Presenting the 2020 Democratic bracket

With Vice President Biden's entry this week, there are more than 20 Democratic presidential candidates. Only a handful will be serious contenders when Iowa and New Hampshire voters go to the polls early next year.

To sort out how it might evolve, a good model is the  college basketball tournament — divide aspirants into the following brackets or lanes with the underlying rationale for each:

The governing lane. As well as defeating Donald TrumpDonald John Trump Former US ambassador: 'Denmark is not a big fan of Donald Trump and his politics' Senate Democrats push for arms control language in defense policy bill Detroit county sheriff endorses Booker for president MORE, it's also critical to elect someone with executive experience who can get things done.

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The Vice president, with eight years serving with Barack ObamaBarack Hussein Obama'Forever war' slogans short-circuit the scrutiny required of national security choices Which Democrat can beat Trump? Middle East scholars blame Trump for an Iran policy 40 years in the making MORE and an extensive background as a Senator, is the best credentialed and the heavy favorite in this bracket. If he falters, as the 76-year-old political veteran did in two previous presidential runs, possible beneficiaries might be Governors: former Colorado chief executive John HickenlooperJohn HickenlooperPoll: Trump trails three Democrats by 10 points in Colorado The Hill's Campaign Report: Battle for Senate begins to take shape The Hill's Morning Report — Trump and the new Israel-'squad' controversy MORE or Washington state's Jay InsleeJay Robert InsleeInslee unveils climate plan to support rural communities Harris to appear in CNN climate town hall after backlash Castro qualifies for next Democratic primary debates MORE.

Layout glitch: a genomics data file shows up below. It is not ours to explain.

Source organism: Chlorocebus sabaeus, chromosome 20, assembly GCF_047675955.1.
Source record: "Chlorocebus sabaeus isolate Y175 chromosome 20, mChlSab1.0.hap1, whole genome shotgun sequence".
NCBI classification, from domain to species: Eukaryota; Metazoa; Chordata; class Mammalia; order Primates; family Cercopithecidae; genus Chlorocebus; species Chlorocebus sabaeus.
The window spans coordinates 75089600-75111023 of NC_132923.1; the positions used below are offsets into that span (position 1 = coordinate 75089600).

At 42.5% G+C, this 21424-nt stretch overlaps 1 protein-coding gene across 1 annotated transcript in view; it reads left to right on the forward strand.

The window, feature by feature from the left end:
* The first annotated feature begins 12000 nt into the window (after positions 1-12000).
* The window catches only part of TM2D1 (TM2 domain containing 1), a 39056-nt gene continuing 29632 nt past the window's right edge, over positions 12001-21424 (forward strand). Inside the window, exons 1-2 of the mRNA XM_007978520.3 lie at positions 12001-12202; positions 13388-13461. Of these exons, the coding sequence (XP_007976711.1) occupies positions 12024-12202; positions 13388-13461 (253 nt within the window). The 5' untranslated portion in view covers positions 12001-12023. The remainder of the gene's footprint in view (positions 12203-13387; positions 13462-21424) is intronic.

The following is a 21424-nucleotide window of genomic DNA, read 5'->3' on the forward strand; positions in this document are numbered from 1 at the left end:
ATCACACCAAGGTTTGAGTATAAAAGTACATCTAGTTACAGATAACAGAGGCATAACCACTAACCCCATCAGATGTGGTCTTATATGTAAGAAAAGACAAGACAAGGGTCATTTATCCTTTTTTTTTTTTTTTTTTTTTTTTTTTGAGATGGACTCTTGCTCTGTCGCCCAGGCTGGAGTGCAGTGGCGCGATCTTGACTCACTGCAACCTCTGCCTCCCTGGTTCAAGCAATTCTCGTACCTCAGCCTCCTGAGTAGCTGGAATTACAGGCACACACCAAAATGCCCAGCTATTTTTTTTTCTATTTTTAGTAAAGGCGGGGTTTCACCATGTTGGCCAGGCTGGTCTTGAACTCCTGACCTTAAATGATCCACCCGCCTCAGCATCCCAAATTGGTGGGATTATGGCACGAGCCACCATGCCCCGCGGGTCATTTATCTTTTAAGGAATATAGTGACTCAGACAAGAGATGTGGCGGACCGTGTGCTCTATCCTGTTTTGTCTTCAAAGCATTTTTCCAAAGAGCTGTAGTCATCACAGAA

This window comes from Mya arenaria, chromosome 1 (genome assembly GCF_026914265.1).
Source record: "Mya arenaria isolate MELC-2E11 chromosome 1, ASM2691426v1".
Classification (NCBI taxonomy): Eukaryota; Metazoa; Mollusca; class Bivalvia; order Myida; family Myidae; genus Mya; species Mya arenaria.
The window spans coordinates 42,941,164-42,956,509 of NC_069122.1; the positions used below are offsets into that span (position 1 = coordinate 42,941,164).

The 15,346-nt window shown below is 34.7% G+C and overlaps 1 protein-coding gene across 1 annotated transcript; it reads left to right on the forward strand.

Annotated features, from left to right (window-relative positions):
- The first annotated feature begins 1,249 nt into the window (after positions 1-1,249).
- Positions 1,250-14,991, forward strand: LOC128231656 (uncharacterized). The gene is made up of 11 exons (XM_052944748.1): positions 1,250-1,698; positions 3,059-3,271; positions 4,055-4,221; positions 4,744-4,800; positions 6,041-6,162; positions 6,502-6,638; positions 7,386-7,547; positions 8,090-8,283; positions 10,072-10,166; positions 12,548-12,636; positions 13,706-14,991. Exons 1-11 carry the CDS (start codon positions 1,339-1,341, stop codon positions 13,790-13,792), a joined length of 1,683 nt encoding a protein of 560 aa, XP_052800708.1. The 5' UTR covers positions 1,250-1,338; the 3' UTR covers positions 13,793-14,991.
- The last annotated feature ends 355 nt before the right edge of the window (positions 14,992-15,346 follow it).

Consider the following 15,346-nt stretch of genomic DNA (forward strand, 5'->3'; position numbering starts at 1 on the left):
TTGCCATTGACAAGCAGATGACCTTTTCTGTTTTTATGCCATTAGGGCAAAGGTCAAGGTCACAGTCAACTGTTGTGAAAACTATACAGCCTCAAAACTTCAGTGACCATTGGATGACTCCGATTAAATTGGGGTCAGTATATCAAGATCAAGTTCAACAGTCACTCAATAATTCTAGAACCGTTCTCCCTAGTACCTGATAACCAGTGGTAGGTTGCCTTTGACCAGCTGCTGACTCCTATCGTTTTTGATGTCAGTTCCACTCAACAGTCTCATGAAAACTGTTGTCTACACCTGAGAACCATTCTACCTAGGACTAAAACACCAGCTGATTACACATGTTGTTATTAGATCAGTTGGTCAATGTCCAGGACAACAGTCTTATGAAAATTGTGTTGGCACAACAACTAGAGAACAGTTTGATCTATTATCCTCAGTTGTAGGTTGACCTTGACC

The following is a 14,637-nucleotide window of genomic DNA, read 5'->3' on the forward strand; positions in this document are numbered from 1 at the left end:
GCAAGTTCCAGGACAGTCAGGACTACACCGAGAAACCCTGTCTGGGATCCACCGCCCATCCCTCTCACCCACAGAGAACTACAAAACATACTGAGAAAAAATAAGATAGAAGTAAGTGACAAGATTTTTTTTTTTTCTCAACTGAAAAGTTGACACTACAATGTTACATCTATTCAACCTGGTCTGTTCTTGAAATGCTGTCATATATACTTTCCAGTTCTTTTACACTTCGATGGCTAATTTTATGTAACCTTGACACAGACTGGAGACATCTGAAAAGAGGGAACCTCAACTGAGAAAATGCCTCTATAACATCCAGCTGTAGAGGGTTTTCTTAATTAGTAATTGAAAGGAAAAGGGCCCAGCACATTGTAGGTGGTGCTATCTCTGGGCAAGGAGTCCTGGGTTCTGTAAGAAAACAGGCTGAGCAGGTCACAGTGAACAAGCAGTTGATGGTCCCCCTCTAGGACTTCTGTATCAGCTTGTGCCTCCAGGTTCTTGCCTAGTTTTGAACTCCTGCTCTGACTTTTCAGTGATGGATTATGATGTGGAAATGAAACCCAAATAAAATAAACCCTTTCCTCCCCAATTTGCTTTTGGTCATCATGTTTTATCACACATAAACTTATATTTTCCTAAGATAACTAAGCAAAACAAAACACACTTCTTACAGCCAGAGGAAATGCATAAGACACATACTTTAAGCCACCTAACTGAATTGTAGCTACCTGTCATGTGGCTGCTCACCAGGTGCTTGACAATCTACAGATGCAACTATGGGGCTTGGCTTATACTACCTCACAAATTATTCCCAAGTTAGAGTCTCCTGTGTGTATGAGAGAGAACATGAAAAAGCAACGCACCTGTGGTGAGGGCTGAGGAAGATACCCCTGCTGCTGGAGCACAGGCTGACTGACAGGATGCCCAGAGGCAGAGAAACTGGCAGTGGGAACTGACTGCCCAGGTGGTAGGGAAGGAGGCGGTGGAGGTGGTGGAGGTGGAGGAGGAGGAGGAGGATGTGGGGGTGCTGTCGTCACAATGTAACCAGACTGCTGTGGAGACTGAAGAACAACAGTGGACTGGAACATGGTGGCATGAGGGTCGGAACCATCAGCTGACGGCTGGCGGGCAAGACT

Others who could fill this void, if they got in, would be two successful mayors: Mitch Landrieu of New Orleans or New York's Michael Bloomberg. The hour probably is too late.

The left lane. Much of the energy in the party is on the left, their champion is Bernie SandersBernie SandersSenate Democrats push for arms control language in defense policy bill Top adviser on Sanders: 'He's always been underestimated' 'The Simpsons' pokes fun at Trump's feud with 'the squad' MORE. The Vermont Senator runs strongly in the polls, along with Biden, well ahead of the pack at this early stage, and in grass roots fund-raising.

The prospect of the 77-year-old Socialist as the nominee, or even setting the agenda, terrifies mainstream Democrats.

The only alternative in a bracket that will make the Democrats' Final Four is Massachusetts Sen. Elizabeth WarrenElizabeth Ann WarrenSenate Democrats push for arms control language in defense policy bill Top adviser on Sanders: 'He's always been underestimated' 'The Simpsons' pokes fun at Trump's feud with 'the squad' MORE, a decidedly liberal capitalist. She has offered some thoughtful policy proposals, as well as a lurch or two to the fringe left, but so far just hasn't caught on. There’s still time; when it gets down to choosing time, there's not room for both her and Sanders.